**NOTE**: Most data shown in the Analytics environment are not reliable for small amounts of data (students). Beware of this when making conclusions based on Analytics.

**Overview**

**Question analysis**

There are five values that are calculated for each question, which give information about the question. These values are all calculated for multiple choice questions. The p-, Rit- and Rir-values are also calculated for open questions.

**p**: Rate of difficulty. The p-value is the percentage of students that correctly answered the question. The higher the p-value, the easier the question is.

p = [number of students that answered this question correctly] / [total number of students]

**p'**: Rate of difficulty corrected for the guess correction. The p'-value is the percentage of students that know the question. This value is minimal 0,25 and maximal 0,9. If the p'-value equals 0,5 it can be said that a maximum discrimination between good and weak students is found.

p' = p - [ (1-p) / (number of options for this multiple choice question - 1) ]

**Rit**: Relation of the question to all questions in the test. The higher the Rit-value, the better the question fits the test. A value higher than 0,40 is very good, a value between 0,30-0,40 is good, but can be better, a value between 0,20-0,29 is a doubt and a value lower than 0,19 indicates that the question is bad. The equation is given below-
- Yg = average total score of students that got this question correct
- Yf = average total score of students that got this question incorrect
- Sy = standard deviation of the total score
- Sy = standard deviation
- p = p - number of points for the question
- q = (1-p)

**Rir**: Relation of the question to all other questions (so all questions except this one). This value measures the same as the Rit-value, but the Rir-value is more exact, while it is not compared to itself. A value higher than 0,40 is very good, a value between 0,30-0,40 is good, but can be better, a value between 0,20-0,29 is a doubt and a value lower than 0,19 indicates that the question is bad. The equation is given below.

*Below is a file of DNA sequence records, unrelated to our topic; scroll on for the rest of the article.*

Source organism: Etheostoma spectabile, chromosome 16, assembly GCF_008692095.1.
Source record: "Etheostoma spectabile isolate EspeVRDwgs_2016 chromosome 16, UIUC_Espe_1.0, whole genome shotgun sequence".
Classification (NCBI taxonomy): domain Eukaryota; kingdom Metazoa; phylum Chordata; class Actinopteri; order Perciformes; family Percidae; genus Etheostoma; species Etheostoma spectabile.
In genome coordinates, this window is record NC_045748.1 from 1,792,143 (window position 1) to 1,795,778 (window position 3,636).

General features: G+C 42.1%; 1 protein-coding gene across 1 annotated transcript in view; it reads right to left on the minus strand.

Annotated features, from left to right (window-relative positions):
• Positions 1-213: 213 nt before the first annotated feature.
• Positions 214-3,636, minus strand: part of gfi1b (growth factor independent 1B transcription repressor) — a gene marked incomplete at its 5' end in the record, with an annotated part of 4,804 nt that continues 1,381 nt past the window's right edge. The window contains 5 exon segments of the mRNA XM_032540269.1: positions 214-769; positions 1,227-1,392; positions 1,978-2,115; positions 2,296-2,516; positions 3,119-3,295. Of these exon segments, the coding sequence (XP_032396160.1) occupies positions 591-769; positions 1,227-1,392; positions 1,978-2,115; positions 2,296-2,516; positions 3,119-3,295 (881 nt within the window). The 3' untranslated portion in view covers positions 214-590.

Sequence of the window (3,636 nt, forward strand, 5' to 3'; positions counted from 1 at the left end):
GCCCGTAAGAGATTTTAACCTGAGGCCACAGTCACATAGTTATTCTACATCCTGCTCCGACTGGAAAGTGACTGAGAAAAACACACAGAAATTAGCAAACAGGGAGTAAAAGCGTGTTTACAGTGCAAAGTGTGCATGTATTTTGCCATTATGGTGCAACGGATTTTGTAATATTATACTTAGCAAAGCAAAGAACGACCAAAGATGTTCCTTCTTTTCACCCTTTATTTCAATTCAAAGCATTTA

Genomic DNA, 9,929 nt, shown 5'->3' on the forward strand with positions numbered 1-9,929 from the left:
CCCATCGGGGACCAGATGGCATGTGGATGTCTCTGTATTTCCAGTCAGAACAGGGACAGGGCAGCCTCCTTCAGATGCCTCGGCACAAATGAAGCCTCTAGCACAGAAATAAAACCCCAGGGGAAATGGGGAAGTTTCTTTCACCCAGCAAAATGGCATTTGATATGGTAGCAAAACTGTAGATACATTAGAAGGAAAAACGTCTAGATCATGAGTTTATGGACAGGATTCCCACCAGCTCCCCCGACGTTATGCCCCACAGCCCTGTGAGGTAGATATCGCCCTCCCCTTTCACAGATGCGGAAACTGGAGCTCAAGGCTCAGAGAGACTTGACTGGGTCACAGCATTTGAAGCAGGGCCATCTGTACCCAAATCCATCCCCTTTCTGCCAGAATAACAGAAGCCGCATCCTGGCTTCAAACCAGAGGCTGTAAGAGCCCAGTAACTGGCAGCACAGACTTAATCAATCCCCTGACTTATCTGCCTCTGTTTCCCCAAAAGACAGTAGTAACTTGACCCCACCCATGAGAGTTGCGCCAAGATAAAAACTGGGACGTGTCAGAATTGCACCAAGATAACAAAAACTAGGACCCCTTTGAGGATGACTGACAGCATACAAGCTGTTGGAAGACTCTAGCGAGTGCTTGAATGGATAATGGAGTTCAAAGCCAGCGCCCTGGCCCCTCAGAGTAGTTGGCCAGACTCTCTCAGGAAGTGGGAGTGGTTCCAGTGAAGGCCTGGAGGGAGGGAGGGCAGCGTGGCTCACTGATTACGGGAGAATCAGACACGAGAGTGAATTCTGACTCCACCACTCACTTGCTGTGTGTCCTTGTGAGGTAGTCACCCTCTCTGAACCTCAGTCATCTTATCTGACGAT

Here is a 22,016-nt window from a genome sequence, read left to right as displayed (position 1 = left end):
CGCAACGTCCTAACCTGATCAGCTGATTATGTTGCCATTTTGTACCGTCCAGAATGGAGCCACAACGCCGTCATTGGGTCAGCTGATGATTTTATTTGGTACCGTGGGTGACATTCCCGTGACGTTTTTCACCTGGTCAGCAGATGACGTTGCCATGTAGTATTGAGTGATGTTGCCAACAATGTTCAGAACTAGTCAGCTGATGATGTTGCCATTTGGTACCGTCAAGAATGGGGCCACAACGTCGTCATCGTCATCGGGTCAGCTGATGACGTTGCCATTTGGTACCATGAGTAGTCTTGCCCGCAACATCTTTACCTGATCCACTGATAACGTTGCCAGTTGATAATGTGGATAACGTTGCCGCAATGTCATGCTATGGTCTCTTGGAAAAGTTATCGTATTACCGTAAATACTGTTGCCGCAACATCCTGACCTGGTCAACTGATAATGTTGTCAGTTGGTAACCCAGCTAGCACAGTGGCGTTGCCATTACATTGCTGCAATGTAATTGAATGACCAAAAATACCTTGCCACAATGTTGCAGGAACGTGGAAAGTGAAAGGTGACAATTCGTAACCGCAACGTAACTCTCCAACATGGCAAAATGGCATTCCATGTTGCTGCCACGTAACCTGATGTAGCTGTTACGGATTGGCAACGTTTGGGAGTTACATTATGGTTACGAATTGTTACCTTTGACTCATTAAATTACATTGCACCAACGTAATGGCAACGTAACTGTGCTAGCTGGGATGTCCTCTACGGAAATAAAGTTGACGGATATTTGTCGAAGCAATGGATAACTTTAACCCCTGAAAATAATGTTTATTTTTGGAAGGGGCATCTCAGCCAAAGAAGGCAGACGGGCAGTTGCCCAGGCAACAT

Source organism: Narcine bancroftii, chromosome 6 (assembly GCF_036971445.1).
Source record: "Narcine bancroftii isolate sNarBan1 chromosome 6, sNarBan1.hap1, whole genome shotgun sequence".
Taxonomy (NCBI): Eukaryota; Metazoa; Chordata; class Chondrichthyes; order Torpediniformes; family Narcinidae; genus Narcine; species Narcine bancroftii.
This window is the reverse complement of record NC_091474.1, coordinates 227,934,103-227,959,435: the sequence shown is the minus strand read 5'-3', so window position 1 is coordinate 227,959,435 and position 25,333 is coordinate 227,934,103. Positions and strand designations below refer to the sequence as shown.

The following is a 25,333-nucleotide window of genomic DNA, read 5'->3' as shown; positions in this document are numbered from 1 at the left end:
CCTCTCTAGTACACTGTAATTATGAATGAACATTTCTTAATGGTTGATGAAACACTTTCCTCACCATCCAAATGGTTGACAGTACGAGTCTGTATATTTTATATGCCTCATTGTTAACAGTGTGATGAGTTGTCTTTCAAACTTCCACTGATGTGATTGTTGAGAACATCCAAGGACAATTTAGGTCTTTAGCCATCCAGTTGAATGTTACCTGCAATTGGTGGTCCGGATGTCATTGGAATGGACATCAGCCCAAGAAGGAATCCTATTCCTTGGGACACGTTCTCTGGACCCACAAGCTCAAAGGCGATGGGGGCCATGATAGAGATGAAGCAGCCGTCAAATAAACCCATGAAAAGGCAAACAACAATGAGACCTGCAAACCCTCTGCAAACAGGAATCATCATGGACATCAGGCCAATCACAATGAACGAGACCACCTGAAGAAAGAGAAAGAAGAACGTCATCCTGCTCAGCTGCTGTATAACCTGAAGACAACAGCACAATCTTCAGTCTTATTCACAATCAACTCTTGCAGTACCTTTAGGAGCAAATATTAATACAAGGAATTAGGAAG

**Rk**: Corrected guess effect. The normal guess effect of for example 25% for a 4-choice question with one correct answer is corrected for the amount the other alternatives are chosen. This way the corrected guess effect can be higher than the normal gambling chance.

For every question, based on the p-, p'-, Rit-, Rir- and Rk-values, a conclusion is made. This conclusion can be:

- Good question: All values are good.
- Easy question: The p- and p'-values are probably too high.
- Difficult question: The p- and p'-values are probably too low.
- Needs attention: The Rit- and/or Rir-values can be off. Look at which number is divergent.

A line is placed under a value if the value is divergent.

For multiple choice questions a different view is displayed than for open questions.

**Multiple choice questions**

An example of a multiple choice question in the question analysis section is found in the image below. This question is marked as an easy question due to the high p-value of 0,97. Because this is a multiple choice question, per choice it can be seen what percentage of the students chose the answer.

**Open question**

**needs attention**, due to the negative Rit- and Rir-value, which are underlined. This will mean that this question does not fit in the rest of the exam.

- Contributing: This is the standard option, the question contributes to the grades of the students.
- Bonus: The question will not be taken into account in the maximum score that can be gained, but it can be a bonus for the students who got it correct.
- Full points: Every student will get the full (maximum amount of) points for this question.
- Disabled: The question and the points of the question will be taken out of the exam and will not be taken into account for the grading.

**Rank correlation**

**Grading alignment**

*WELL ALIGNED*when the averages are about equal or

*DEVIATION DETECTED*if the average values do not match. For this calculation, the number of questions reviewed is taken into account. As an instructor, you now can choose to review this question again. Ans Delft will not supply more data, information or advice on the grading of reviewers.

**Grading time**

**Objectives**

**Export and print analytics**

It may be useful to have the analytics offline or on paper. This is possible by the print option of the analytics.

In the top right corner of the Analytics page, whichever tab you are on, a button **Print** is shown, as can be seen in the first image of this article. By clicking this button, a new page will be opened including the analytics from the tabs **overview**, **question analysis**, and** rank correlation**. This page subsequently can be printed physically or to a .PDF format by printing the web page. This can be done for example by using the shortcut ctrl+P on a Windows computer and cmd+P on an Apple computer.

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